The extra millions in next year's California budget plan opens up thousands of new, in-state student seats at public universities to help meet increased demand driven by a growing population.
Gov. Jerry Brown and the legislature announced a budget agreement Tuesday that earmarks substantial added funding for the University of California and California State University systems. But the higher education dollars come with strings attached.
“We’re grateful that the legislature and governor provided $25 million for enrollment growth, which has been a top priority for UC,” said UC spokeswoman Dianne Klein in an email on Wednesday.
However, she said university officials are concerned because UC wouldn’t receive those funds to pay for 5,000 new students in the 10-campus system until after the university shows proof it has enrolled the students in about a year's time.
Enrolling 5,000 students “would be difficult to achieve by 2016-2017," Klein said, because the campuses need time to hire additional faculty, create housing and expand courses.
She did not say whether the university would seek the funds elsewhere or would ask for a change in the budget provision.
The larger, 23-campus California State University system will get its $103 million allocation for enrollment growth outright. The university plans to open up about 12,300 seats.
“We’re very pleased with the budget,” said CSU spokeswoman Toni Molle.
CSU's funding has conditions as well, though it wouldn't have to wait a year to get its funding as UC is being required to do.
The governor and lawmakers want both university systems to meet certain goals, explained H.D. Palmer, Gov. Jerry Brown's finance spokesman, “such as improving times to graduation, such as the transferability of courses, such as the ability of transfers from community colleges into the UC and CSU systems.”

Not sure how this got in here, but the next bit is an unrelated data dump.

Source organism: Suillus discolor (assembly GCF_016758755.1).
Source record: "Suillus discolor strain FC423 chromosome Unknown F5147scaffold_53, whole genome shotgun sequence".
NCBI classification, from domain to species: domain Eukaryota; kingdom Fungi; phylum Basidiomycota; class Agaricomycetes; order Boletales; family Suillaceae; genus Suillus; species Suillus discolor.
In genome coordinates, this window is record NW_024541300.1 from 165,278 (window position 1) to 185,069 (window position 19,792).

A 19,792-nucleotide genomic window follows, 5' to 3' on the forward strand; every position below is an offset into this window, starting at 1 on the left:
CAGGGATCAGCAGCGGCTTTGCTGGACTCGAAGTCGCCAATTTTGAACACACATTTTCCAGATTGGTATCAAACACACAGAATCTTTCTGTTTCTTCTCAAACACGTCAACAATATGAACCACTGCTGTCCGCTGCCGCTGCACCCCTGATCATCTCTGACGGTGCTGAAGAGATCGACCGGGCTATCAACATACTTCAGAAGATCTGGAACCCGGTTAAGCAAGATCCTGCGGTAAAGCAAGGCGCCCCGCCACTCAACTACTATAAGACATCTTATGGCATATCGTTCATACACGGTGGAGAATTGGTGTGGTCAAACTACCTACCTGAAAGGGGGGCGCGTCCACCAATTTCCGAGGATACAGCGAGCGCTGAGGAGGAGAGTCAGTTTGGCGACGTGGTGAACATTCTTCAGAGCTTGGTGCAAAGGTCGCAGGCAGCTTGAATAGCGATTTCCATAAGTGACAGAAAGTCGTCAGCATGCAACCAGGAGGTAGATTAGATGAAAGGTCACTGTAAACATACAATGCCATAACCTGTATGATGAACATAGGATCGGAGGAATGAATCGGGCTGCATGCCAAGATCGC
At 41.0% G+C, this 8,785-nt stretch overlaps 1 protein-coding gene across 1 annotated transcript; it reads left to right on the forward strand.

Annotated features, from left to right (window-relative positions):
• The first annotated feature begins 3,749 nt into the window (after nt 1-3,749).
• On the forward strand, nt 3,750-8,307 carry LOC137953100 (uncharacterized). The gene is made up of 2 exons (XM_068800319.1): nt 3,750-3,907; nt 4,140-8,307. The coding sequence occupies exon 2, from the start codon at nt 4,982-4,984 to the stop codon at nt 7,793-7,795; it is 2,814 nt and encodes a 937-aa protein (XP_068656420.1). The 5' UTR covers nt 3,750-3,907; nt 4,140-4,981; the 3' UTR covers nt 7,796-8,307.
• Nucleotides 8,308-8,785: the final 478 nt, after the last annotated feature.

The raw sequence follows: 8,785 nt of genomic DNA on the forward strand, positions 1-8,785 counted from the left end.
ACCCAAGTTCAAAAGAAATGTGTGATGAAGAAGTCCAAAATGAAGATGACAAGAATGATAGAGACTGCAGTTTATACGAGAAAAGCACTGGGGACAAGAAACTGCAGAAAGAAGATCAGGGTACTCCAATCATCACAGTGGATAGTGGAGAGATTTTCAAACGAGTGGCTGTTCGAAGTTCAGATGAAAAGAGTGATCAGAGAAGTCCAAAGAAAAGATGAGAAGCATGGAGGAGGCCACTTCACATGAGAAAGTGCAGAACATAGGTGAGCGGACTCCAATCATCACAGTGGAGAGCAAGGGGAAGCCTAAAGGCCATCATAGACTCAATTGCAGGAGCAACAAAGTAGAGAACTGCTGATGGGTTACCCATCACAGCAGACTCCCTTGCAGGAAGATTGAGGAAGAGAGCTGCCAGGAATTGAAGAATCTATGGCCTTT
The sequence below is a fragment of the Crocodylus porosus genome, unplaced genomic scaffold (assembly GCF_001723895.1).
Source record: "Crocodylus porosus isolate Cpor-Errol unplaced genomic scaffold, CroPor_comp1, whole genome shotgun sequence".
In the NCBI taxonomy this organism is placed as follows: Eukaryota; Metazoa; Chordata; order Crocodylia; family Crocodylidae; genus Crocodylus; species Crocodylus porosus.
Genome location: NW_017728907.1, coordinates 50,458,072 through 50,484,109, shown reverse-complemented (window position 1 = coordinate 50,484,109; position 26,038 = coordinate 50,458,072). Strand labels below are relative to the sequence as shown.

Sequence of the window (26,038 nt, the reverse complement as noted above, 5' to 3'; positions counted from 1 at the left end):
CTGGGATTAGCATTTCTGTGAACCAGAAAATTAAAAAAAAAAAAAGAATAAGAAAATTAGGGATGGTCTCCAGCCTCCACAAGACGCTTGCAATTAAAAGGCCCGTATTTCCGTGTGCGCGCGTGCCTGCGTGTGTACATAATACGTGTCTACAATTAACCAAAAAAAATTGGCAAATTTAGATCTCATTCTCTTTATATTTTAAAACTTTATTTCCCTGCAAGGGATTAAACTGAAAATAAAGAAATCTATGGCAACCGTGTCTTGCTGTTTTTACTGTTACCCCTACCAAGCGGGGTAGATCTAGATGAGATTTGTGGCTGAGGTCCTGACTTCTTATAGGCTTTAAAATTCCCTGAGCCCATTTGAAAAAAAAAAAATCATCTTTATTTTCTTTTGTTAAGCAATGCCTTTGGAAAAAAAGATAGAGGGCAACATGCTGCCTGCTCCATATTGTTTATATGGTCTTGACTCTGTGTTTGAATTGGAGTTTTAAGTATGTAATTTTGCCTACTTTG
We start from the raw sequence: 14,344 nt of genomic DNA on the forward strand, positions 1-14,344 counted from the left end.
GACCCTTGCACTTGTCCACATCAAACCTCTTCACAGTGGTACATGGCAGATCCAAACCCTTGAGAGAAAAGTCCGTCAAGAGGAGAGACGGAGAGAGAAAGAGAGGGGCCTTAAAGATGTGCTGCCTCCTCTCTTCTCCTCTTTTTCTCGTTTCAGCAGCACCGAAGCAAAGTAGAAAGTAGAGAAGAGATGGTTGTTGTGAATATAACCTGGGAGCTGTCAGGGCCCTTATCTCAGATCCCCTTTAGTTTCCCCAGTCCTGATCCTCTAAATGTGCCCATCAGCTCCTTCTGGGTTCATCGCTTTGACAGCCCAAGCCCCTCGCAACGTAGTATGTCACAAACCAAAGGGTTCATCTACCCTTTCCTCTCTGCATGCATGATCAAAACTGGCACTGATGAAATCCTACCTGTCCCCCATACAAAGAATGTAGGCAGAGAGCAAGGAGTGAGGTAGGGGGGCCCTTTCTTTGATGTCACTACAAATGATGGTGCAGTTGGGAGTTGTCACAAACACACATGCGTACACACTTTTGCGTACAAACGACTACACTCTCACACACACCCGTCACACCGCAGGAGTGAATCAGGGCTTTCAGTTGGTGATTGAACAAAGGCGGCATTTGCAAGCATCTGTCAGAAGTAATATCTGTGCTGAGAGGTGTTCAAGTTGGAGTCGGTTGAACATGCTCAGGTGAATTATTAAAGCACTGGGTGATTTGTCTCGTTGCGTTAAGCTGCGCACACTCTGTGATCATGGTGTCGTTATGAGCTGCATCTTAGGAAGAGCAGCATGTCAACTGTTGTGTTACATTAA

Since the incoming class at Cal State campuses is by and large set, the first group likely to benefit from the expansion of seats are community college transfers enrolling in the winter of this academic year.
The budget also includes $38 million for university “student success” programs, which is separate from the enrollment growth funds.
“For any student that’s coming into the Cal State university system, this will mean that there are options available to them to help them get their degree faster, to help them get the classes that they’re looking for, and also to have the teachers that are tenure-track faculty teachers that will be working in our classrooms,” Molle said.
Brown is the first governor in California in recent memory to tie public university funding to a list of goals.
The budget requirements are the latest turn in a political fight between Brown and Napolitano over UC's plans to raise tuition by 5 percent for each of the next five years unless the state provided more funding.
Since their differences became public last November, the two have met and worked out an agreement that placed the tuition hike on hold and provided additional resources for UC in the governor's budget proposal.
The requirement that UC must now show proof of enrollment may stem from lawmakers concerned that the university system hasn't done enough to take in California students, either through transfers or direct enrollment.
Responding to political pressure, UC announced in spring a cap on out-of-state enrollment for the coming academic year at its two most popular campuses, UCLA and Berkeley. In doing so, however, it also did not expand in-state seats.
Napolitano said at the time that the campuses did not have the resources to add spaces for California students.